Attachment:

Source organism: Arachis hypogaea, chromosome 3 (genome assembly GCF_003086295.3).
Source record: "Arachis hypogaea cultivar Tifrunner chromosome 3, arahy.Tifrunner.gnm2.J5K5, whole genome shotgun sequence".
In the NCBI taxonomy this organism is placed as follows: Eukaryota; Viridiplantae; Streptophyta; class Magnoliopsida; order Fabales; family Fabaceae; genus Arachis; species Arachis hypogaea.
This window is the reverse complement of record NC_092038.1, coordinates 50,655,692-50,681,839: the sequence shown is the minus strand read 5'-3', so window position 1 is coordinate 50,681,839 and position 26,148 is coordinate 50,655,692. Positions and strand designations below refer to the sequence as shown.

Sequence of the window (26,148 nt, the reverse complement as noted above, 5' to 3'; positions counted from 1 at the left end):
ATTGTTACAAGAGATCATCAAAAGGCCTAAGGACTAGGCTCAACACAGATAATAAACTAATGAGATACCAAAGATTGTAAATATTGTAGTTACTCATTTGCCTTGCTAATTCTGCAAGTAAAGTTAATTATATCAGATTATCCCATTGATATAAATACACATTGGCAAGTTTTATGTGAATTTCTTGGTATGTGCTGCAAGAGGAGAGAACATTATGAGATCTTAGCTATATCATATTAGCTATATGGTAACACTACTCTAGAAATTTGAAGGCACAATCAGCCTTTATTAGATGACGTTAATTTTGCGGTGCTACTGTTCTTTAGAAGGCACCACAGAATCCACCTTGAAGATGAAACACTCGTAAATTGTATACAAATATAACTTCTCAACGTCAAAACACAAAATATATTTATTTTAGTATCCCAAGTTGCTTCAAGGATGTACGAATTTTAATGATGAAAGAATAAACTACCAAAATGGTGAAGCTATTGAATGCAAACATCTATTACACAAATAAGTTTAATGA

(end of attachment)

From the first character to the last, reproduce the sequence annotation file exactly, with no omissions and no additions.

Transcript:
Source organism: Arachis hypogaea, chromosome 3 (genome assembly GCF_003086295.3).
Source record: "Arachis hypogaea cultivar Tifrunner chromosome 3, arahy.Tifrunner.gnm2.J5K5, whole genome shotgun sequence".
In the NCBI taxonomy this organism is placed as follows: Eukaryota; Viridiplantae; Streptophyta; class Magnoliopsida; order Fabales; family Fabaceae; genus Arachis; species Arachis hypogaea.
This window is the reverse complement of record NC_092038.1, coordinates 50,655,692-50,681,839: the sequence shown is the minus strand read 5'-3', so window position 1 is coordinate 50,681,839 and position 26,148 is coordinate 50,655,692. Positions and strand designations below refer to the sequence as shown.

Sequence of the window (26,148 nt, the reverse complement as noted above, 5' to 3'; positions counted from 1 at the left end):
ATTGTTACAAGAGATCATCAAAAGGCCTAAGGACTAGGCTCAACACAGATAATAAACTAATGAGATACCAAAGATTGTAAATATTGTAGTTACTCATTTGCCTTGCTAATTCTGCAAGTAAAGTTAATTATATCAGATTATCCCATTGATATAAATACACATTGGCAAGTTTTATGTGAATTTCTTGGTATGTGCTGCAAGAGGAGAGAACATTATGAGATCTTAGCTATATCATATTAGCTATATGGTAACACTACTCTAGAAATTTGAAGGCACAATCAGCCTTTATTAGATGACGTTAATTTTGCGGTGCTACTGTTCTTTAGAAGGCACCACAGAATCCACCTTGAAGATGAAACACTCGTAAATTGTATACAAATATAACTTCTCAACGTCAAAACACAAAATATATTTATTTTAGTATCCCAAGTTGCTTCAAGGATGTACGAATTTTAATGATGAAAGAATAAACTACCAAAATGGTGAAGCTATTGAATGCAAACATCTATTACACAAATAAGTTTAATGA